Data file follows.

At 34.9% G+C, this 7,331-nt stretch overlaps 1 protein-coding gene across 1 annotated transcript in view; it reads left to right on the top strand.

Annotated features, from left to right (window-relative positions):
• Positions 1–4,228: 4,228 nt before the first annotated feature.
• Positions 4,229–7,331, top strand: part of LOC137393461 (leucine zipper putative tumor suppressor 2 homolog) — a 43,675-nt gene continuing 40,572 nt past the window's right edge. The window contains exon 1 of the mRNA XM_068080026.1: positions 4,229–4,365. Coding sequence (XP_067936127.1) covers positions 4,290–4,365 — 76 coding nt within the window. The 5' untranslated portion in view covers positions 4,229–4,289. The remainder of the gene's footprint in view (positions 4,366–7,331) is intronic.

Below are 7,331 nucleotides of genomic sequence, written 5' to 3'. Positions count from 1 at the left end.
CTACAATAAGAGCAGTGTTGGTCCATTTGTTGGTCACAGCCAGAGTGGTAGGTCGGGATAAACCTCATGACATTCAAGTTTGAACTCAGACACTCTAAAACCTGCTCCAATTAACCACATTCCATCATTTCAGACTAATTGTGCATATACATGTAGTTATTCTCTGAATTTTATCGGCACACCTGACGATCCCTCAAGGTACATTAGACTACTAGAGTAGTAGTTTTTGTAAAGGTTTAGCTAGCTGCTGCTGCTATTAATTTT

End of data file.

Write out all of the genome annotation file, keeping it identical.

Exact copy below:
At 34.9% G+C, this 7,331-nt stretch overlaps 1 protein-coding gene across 1 annotated transcript in view; it reads left to right on the top strand.

Annotated features, from left to right (window-relative positions):
• Positions 1–4,228: 4,228 nt before the first annotated feature.
• Positions 4,229–7,331, top strand: part of LOC137393461 (leucine zipper putative tumor suppressor 2 homolog) — a 43,675-nt gene continuing 40,572 nt past the window's right edge. The window contains exon 1 of the mRNA XM_068080026.1: positions 4,229–4,365. Coding sequence (XP_067936127.1) covers positions 4,290–4,365 — 76 coding nt within the window. The 5' untranslated portion in view covers positions 4,229–4,289. The remainder of the gene's footprint in view (positions 4,366–7,331) is intronic.

Below are 7,331 nucleotides of genomic sequence, written 5' to 3'. Positions count from 1 at the left end.
CTACAATAAGAGCAGTGTTGGTCCATTTGTTGGTCACAGCCAGAGTGGTAGGTCGGGATAAACCTCATGACATTCAAGTTTGAACTCAGACACTCTAAAACCTGCTCCAATTAACCACATTCCATCATTTCAGACTAATTGTGCATATACATGTAGTTATTCTCTGAATTTTATCGGCACACCTGACGATCCCTCAAGGTACATTAGACTACTAGAGTAGTAGTTTTTGTAAAGGTTTAGCTAGCTGCTGCTGCTATTAATTTT